ASG X9 Classic BB pistol: Part 1

by Tom Gaylord
Writing as B.B. Pelletier

ASG X9 Classic
ASG X9 Classic.

This report covers:

  • Strange things
  • Patterned after the M9
  • BB pistol
  • Action
  • Power
  • Not from Pyramyd Air
  • Summary

Strange things

Today I begin looking at the X9 Classic BB pistol from ASG. This CO2-powered pistol is unique in many ways. First, it was shipped with a box of plastic BBs that are called rubber on the box lid. Yes, this is a real steel BB pistol in every sense of the word, but it evolved from airsoft, and in this case it may not have left airsoft behind.

X9 Classic BBs
These are the first BB-sized airsoft balls I have seen. That’s a real steel BB and two 6mm airsoft BBs for comparison.

The next strange thing I noticed was a warning sticker on the bottom of the magazine that tells you to release the CO2 when you are finished shooting. The warning says this is to protect the o-ring seals, but I’ve not seen an o-ring that could not withstand constant pressurization. It will make the gun safer, though. They obviously mean this, so I will take them at their word — making this the first CO2 gun I’ve ever depressurized after shooting.

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Daisy’s 179 BB pistol: Part 2

by Tom Gaylord
Writing as B.B. Pelletier

Daisy 179
Daisy 179 was the first Spittin’ Image BB gun Daisy made.

Part 1

A history of airguns

This report covers:

  • Metal frame
  • Love-hate
  • Sights
  • Trigger
  • It is a catapult!
  • Cocking effort
  • Velocity
  • Quiet!
  • Do-over
  • Reliable feeding
  • Accuracy
  • A real lesson!

Metal frame

We are back looking at my Daisy 179 again, and the first important thing to know is I got it wrong when I originally described the frame or body of the gun as being molded in plastic. It definitely is metal. It would have to be, to be held together by screws the way that it is. Sorry for the confusion!

Love-hate

We heard from some owners who love the gun and from others who hate it. I guess this is an airgun that you need to understand before getting one. It’s not what it looks like — which is a single action revolver. It’s single action all right, but very far from being a revolver. It is a 12-shot repeater, but the spring that operates the hammer is so strong that it is impossible to thumb rapidly with one hand, or to fan. It’s a very deliberate gun.

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Daisy’s 179 BB pistol: Part 1

by Tom Gaylord
Writing as B.B. Pelletier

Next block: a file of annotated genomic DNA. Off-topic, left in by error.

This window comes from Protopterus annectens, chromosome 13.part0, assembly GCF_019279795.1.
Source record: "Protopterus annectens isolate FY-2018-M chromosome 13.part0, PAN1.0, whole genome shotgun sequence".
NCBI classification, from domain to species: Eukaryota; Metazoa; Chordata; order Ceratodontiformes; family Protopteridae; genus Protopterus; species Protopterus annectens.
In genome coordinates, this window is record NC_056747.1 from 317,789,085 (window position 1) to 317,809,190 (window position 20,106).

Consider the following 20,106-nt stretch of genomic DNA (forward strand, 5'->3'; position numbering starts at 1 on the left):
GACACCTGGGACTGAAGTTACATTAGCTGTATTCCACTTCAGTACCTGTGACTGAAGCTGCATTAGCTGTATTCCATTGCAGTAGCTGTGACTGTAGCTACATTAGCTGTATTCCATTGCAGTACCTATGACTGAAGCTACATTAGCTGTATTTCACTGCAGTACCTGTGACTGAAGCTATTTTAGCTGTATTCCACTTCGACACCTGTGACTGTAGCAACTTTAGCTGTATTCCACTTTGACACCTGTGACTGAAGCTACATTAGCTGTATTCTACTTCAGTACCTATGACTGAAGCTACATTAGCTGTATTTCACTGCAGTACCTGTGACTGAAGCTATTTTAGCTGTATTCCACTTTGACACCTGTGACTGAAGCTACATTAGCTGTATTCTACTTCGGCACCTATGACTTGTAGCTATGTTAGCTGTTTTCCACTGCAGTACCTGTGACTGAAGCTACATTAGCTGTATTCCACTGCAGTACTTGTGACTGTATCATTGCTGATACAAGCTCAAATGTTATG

A history of airguns

This report covers:

  • The Spittin’ Image
  • What is it?
  • Catapult gun
  • A kinetic gun?
  • Very low power
  • Cowboys are cool
  • Four variations
  • The Holy Grail
  • The pistol
  • That’s all for today

The Spittin’ Image

In 1960, Daisy Manufacturing Company embarked on a marketing campaign that was to blossom into one of the largest segments of the airgun market. They brought out their model 179 BB pistol that was copied after the Colt Single Action Army revolver. A few years later they brought out their first 1894 that was highly successful, and a half-century after that not many people remember the first Spittin’ Image BB gun.

Daisy 179
Daisy’s 179 BB pistol came out in 1960 — the first of the Spittin’ Image guns.

Today the lookalike airgun market is huge. It’s expanding all the time, with more and more realistic models coming out every day. You can argue that the 179 was not even the first such airgun Daisy made. many folks think their Targetmaster BB pistol copies the Colt Woodsman Match Target and the Number 25 slide action BB gun was patterned after the Winchester model 12 shotgun. But in 1960 the term Spittin’ Image was first used to describe this pistol as an intentional lookalike.

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Apache-Fire-Ball-Texan: Part 2

by Tom Gaylord
Writing as B.B. Pelletier

Part 1

A history of airguns

This is the completion of our guest blog on the Apache multi-pump air rifle. Today Benji-don shares his experiences with the performance of the rifle, after it was made operable.

If you’d like to write a guest post for this blog, please email me. Over to you, Benji-don.